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Save The River Appoints New Outreach Coordinator, First Focus Promoting Catch and Release Program

April 15th, 2014 | Posted by Lee

Save The River announced today that Lindsey Leve has joined the staff as its Outreach Coordinator to promote their growing educational and advocacy programs.Leve Photo

Lindsey brings extensive experience and background promoting programs and events for various not-for-profit organizations. She was born and raised in Tucson, Arizona and received her Bachelor’s degree in Chemistry from the University of Arizona. She has spent every summer in the Thousand Islands on the River with her family and is very familiar with the area. Currently she is a summer resident of Wintergreen Island and a winter resident of Fisher’s Landing.

Executive Director Lee Willbanks said, “We are extremely pleased to have Lindsey join the staff. She will be using her knowledge and enthusiasm for the River community to promote Save The River’s Catch and Release programs and volunteer outreach. The timing couldn’t be better as we are finally seeing the ice leave and everyone is getting ready to be on the water.”

“I’m thrilled to be a part of an organization that has played such an important part in protecting the River. And I’m really looking forward to being in at the beginning as the Catch and Release program expands from Muskies to Bass and other species,” stated Ms. Leve.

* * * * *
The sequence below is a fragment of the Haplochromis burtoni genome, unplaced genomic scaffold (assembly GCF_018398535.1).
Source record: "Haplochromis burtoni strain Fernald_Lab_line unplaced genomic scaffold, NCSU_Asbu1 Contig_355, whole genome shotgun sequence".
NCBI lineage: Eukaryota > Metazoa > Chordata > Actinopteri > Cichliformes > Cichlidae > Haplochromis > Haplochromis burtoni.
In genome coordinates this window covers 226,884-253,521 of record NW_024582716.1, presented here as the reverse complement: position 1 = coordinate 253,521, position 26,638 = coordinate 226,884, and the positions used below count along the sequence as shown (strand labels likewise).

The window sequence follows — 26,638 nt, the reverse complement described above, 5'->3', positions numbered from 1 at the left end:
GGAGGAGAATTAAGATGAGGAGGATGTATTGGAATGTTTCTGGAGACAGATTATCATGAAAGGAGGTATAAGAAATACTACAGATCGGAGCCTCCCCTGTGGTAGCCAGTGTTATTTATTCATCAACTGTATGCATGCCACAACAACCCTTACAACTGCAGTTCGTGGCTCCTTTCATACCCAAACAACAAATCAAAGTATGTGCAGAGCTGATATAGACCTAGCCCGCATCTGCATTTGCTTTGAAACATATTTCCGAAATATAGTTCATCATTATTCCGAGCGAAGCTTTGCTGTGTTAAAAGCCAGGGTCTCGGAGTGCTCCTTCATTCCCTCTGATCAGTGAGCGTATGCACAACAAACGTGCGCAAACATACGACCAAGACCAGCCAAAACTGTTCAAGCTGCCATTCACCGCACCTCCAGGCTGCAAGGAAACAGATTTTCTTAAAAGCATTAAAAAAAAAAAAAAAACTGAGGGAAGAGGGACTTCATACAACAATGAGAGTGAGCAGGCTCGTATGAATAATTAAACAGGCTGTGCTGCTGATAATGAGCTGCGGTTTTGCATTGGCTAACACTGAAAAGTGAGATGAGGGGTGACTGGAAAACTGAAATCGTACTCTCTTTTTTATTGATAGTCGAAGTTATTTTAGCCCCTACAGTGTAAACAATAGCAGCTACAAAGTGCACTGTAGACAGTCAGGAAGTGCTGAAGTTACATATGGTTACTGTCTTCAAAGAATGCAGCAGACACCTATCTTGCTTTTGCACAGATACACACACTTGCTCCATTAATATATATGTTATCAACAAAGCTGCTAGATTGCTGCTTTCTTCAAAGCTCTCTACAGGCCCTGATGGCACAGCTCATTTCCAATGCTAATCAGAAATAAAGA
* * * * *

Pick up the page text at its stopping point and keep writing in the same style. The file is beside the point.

In 2013 Save The River began the effort to expand it’s successful Muskellunge Catch and Release program to include bass as part of the continuing effort to improve the quality of the St. Lawrence River fishery and to ensure a healthy, sustainable aquatic and economic resource.

Since 1987 more than 1,000 muskies have been caught and released. In addition to muskies, the Thousand Islands section of the River has traditionally supported one of the best bass fisheries in New York State. Historically, this fishery has been a major factor in the growth of tourism on the River.  However, today the River environment is far different from what early tourists experienced 100 years ago.

Catch and release fishing has become a globally accepted and duplicated practice to ensure plentiful game fish populations. Releasing a greater proportion of bass caught by anglers is one approach that can be used to reduce the mortality of adult fish and allow more bass to survive. The bass population in the River will benefit if anglers restrict their take of fish to only that which they will consume that day while releasing the rest.

Save The River believes a successful catch and release program, with significant numbers of anglers participating, will result in a more sustainable and larger number of adult bass in the River. Improving the quality of the River’s fisheries is good economic and tourism policy as well as an appropriate fishery management strategy.

After all according to Lindsey, “a bass is too valuable to catch only once.”

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